IndustryThe Crowded World of Press Release SEO

The Crowded World of Press Release SEO

Getting ranked in news search engines, and now in universal search engines, is about to get a whole lot harder with the influx of more savvy PR professionals and offline media companies.

This week, I moderated a panel at the PRSA T3 PR Conference, or, for those unfamiliar with the acronyms, the Public Relations Society of America Theory, Tactics and Technology for High-Tech Public Relations Conference.

The panel, which was entitled “Boosting PR Results with SEO, SEM & RSS,” could have been held a few years ago – without needing to be retrofitted – at Search Engine Strategies, Webmaster World’s PubCon, or MarketingSherpa’s Lead Gen Summit.

Or, as Yogi Berra once said, “It’s like déjÀ vu all over again.”

A special report from the PRSA T3 PR Conference, June 19, 2007, in New York, NY.

The panelists included Melanie Mitchell, VP of SEO/SEM at AOL, and Simon Heseltine, director of search at RedBoots Consulting, who also writes the In-House column at Search Engine Land. My name badge for the event listed me as a writer for, and more than one PR professional dropped by to pitch me a story.

The first thing that I found significant was that when I asked the attendees of the session if they were optimizing press releases for news search engines, almost a third raised their hands.

The fact that PR professionals have started using a tactic which SEO professionals started using a couple of years back is a big deal. It signals that adoption of the innovation called search engine promotion in 2004, press release optimization in 2005, and press release SEO in 2006 has moved from the early adopters to the early majority.

Back in August 2005, when MarketingSherpa asked the same question of several thousand search marketers for its Search Marketing Benchmark Survey, 31 percent said, “yes.” By 2006, that percentage had more than doubled to 74 percent of search marketers.

So, if PR professionals follow a similar adoption rate as SEO professionals, then almost three-quarters will be optimizing press releases a year from now.

What does this mean to you and your organization or clients? It means the days of shooting fish in a barrel are over.

On an average business day, more than 2,000 press releases are distributed by the five leading wire services in the United States – Business Wire, Marketwire, PrimeNewswire, PR Newswire, and PRWeb.

When only 50 press releases per day were being optimized, or 2.5 percent of the total, innovators could kick sand in the face of virtually any competitor. When 320 press releases per day were being optimized, or 16 percent of the total, early adopters could still beat competitors five times out of six. When 1,000 press releases per day are being optimized, or 50 percent of the total, the early majority discover that the innovators and early adopters have moved on to the next tactic.

Or, as Yogi Berra once said, “Nobody goes there anymore; it’s too crowded.”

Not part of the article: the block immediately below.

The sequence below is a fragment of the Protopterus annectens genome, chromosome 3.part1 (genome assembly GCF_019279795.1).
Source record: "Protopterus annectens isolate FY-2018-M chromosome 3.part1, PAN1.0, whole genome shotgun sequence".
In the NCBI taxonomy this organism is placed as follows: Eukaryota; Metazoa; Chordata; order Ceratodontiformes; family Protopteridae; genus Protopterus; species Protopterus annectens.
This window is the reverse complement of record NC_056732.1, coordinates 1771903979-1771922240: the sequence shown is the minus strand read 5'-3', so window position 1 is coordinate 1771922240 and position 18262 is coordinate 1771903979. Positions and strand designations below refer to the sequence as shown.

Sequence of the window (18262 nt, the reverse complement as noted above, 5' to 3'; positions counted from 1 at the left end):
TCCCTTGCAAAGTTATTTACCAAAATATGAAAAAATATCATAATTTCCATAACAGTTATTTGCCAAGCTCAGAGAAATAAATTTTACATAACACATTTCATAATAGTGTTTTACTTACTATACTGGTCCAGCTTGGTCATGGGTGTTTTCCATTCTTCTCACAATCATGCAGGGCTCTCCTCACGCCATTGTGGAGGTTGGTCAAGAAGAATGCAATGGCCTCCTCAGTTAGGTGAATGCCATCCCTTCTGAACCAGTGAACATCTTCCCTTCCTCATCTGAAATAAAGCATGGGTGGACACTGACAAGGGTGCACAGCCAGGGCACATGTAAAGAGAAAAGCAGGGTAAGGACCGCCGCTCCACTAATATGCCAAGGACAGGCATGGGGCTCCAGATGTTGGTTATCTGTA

But wait, it gets worse.

Back on April 9, 2006, Steve Lohr of The New York Times wrote an article entitled, “This Boring Headline Is Written for Google.” According to Lohr, “news organizations large and small have begun experimenting with tweaking their Web sites for better search engine results.” And he cited examples from The Associated Press, BBC News, CBS Digital Media, The New York Times, and The Sacramento Bee.

Since then, more and more newspaper, magazine, radio and television sites have started optimizing their content because web, image, video, and news search can deliver 30 percent or more of their traffic. And with the advent of Google’s universal search results, the stakes are now even higher.

Beginning on May 16, 2007, Google started incorporating information from a variety of previously separate sources – including videos, images, news, maps, books, and websites – into a single set of results. So far, universal search results have been subtle. Over time users will see additional types of content integrated into their search results as Google moves toward delivering a more integrated and comprehensive search experience.

While more than 2,000 press releases are distributed on an average business day, about 200,000 articles are aggregated by the top news search engines on a typical day. If only 2.5 percent were being optimized a year ago, that would have been 5,000 articles per day. If even 16 percent are being optimized today, that would be 32,000 articles per day.

In other words, it is getting over 100 times harder to get top ranking in the major news search engines.

So, both PR and SEO copywriters need to go beyond basic press release optimization, or they need to learn other, more sophisticated search engine promotion tactics.

Or, as Yogi Berra once said, “When you come to a fork in the road, take it.”

Greg Jarboe is the president and co-founder of SEO-PR, a search engine optimization firm and public relations agency. He is also the news search, blog search and PR correspondent for the Search Engine Watch Blog.

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